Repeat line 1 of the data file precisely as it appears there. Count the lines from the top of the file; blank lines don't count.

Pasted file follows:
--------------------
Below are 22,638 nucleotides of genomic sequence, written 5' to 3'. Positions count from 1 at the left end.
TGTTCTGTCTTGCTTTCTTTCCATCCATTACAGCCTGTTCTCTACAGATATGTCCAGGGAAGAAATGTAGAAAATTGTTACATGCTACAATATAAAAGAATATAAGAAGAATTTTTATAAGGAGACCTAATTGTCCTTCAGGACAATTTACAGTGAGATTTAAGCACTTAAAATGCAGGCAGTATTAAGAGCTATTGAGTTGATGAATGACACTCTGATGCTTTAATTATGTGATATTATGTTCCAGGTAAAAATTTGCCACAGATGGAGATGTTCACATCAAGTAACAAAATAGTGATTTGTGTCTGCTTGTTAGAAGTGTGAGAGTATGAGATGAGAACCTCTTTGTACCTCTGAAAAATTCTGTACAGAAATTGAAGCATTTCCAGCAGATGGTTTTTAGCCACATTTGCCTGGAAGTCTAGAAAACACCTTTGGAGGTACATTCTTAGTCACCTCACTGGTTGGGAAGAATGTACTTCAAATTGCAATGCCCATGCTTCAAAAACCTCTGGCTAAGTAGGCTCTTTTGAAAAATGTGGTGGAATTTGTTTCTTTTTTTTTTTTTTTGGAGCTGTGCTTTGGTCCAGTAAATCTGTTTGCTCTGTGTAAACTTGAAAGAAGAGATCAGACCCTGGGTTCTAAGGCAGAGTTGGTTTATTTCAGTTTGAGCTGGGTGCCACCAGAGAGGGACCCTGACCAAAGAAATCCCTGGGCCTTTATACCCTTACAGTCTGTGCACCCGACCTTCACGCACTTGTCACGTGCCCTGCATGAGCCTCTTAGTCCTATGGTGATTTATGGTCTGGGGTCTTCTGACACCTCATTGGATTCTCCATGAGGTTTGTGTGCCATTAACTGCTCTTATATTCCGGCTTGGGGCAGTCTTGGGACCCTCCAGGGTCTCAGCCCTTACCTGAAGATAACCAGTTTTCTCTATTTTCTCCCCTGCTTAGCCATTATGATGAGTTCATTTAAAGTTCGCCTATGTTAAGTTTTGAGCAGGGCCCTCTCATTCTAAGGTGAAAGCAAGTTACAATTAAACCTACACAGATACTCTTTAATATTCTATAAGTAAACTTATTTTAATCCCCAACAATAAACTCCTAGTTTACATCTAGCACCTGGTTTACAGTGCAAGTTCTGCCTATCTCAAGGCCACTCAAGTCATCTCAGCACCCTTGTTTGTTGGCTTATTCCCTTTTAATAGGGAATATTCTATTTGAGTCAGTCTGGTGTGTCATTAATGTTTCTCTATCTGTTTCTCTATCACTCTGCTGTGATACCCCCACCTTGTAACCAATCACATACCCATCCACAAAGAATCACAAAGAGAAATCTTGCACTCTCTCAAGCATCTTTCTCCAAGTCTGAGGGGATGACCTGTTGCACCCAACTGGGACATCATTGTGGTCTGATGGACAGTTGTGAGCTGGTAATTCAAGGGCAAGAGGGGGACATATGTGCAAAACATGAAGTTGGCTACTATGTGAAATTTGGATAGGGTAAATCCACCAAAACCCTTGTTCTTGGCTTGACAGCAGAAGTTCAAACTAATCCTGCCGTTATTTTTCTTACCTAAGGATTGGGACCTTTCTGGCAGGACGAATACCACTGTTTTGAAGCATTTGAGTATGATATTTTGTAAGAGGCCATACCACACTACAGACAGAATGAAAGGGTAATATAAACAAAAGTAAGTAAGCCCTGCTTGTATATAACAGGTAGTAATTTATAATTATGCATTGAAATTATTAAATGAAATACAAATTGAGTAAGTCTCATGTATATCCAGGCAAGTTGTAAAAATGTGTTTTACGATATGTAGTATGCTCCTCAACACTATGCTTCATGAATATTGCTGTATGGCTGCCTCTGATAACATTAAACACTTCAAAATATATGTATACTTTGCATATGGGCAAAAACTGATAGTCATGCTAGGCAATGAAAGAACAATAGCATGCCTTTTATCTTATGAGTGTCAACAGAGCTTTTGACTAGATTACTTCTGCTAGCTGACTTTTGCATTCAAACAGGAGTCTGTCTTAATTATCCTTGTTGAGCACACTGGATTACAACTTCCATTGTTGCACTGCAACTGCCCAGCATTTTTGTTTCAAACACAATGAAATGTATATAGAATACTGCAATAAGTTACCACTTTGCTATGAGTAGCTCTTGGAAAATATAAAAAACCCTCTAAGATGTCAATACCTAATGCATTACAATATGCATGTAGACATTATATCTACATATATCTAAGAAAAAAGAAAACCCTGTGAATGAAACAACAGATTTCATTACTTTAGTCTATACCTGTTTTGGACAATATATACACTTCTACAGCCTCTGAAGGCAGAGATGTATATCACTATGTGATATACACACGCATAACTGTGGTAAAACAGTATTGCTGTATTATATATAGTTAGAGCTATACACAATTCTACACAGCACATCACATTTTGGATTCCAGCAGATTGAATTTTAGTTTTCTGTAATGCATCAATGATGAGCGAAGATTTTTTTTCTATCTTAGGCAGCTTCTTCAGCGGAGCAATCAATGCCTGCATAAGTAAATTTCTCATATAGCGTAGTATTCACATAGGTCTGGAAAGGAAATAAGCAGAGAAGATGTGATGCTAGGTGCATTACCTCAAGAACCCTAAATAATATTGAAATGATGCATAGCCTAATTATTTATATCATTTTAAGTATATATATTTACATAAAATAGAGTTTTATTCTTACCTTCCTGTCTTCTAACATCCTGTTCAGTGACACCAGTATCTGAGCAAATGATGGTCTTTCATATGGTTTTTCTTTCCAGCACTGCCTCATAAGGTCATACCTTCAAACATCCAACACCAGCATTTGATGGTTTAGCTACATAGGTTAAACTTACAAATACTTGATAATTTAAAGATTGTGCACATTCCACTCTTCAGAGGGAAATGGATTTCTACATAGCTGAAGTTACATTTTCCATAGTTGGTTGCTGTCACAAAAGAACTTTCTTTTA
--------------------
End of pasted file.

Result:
Below are 22,638 nucleotides of genomic sequence, written 5' to 3'. Positions count from 1 at the left end.